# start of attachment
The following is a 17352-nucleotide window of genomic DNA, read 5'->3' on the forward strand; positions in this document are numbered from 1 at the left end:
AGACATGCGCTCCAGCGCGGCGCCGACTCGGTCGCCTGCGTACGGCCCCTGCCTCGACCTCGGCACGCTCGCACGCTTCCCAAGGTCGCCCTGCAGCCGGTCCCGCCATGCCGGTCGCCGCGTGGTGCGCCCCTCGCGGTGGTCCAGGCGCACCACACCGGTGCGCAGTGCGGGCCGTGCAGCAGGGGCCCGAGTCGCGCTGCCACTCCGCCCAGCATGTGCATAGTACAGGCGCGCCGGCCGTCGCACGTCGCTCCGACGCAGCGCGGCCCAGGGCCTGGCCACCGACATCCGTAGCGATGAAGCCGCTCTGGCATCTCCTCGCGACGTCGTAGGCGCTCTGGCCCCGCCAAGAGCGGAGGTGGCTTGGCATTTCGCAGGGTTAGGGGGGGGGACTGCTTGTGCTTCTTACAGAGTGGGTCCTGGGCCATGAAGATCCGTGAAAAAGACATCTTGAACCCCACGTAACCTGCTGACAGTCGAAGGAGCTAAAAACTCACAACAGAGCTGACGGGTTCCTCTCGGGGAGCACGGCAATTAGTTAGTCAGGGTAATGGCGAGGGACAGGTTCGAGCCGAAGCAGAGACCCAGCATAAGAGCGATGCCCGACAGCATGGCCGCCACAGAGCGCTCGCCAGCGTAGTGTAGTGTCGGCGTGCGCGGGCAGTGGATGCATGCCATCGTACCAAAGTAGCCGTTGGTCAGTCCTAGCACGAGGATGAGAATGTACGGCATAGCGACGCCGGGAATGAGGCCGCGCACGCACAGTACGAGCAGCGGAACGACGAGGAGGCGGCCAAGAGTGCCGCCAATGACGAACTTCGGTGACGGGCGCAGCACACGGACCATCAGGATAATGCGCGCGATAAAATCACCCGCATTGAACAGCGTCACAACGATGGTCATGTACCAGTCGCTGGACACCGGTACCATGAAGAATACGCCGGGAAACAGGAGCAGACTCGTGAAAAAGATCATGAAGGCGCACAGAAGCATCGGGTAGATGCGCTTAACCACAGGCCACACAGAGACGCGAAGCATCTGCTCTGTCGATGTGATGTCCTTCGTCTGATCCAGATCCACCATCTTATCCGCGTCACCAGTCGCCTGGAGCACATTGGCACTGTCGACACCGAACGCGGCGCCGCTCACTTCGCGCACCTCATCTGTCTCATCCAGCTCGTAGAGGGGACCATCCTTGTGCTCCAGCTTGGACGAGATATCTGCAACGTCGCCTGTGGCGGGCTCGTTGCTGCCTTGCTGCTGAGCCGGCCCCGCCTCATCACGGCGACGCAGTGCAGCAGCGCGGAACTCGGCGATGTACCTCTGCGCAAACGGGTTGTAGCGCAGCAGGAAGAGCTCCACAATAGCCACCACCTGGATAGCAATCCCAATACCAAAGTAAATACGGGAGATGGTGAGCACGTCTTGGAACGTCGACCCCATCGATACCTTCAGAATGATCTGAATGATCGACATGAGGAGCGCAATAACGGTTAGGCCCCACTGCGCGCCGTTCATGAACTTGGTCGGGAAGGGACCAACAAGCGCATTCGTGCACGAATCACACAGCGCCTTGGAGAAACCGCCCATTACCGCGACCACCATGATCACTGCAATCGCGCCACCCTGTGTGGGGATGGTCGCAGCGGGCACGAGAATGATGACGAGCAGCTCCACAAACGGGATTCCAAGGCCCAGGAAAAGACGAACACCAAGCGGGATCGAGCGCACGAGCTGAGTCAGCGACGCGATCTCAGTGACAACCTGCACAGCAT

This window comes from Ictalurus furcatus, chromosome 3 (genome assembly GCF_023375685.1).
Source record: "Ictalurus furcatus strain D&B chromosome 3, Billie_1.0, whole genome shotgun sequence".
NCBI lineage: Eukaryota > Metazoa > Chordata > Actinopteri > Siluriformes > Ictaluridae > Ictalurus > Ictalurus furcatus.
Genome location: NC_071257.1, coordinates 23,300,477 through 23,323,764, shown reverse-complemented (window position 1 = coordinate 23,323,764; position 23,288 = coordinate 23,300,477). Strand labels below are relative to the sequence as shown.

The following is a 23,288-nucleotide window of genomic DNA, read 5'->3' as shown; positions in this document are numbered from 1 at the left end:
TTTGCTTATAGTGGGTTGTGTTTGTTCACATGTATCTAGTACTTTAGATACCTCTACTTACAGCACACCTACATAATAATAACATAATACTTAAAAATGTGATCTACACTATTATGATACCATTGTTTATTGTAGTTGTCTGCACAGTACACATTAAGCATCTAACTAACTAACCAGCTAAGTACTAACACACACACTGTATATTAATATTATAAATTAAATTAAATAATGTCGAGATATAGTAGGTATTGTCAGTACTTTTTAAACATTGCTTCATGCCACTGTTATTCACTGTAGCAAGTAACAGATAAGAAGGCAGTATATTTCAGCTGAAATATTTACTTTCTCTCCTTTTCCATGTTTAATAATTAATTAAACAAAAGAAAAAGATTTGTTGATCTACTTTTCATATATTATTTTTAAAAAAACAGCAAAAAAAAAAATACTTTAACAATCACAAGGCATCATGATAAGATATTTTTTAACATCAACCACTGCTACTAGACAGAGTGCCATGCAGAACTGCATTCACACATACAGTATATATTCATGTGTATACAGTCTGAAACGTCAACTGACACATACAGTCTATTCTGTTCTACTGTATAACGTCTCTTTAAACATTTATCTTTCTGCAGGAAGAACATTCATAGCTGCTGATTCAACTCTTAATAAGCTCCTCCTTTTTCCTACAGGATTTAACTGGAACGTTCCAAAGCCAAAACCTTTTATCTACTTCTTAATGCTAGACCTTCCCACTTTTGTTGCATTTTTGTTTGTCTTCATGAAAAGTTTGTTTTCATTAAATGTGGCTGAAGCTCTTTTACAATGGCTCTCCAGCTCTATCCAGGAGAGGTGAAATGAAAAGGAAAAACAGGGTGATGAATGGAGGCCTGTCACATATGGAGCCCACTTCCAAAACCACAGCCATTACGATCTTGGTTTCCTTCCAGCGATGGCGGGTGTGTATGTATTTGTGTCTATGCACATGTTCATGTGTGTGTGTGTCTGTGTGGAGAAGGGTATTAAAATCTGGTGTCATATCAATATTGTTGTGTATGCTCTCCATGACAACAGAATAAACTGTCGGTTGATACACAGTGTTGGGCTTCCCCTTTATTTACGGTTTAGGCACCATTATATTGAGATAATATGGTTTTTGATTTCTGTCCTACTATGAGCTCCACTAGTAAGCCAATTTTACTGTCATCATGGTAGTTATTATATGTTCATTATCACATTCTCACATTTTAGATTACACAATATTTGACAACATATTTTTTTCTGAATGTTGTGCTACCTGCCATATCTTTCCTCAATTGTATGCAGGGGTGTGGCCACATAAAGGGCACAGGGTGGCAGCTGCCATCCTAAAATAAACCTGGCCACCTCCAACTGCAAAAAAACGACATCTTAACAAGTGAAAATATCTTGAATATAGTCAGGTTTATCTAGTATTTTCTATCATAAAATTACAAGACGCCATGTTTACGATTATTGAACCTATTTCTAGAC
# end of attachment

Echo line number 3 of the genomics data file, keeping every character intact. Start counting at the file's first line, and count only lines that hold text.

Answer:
This window comes from Ictalurus furcatus, chromosome 3 (genome assembly GCF_023375685.1).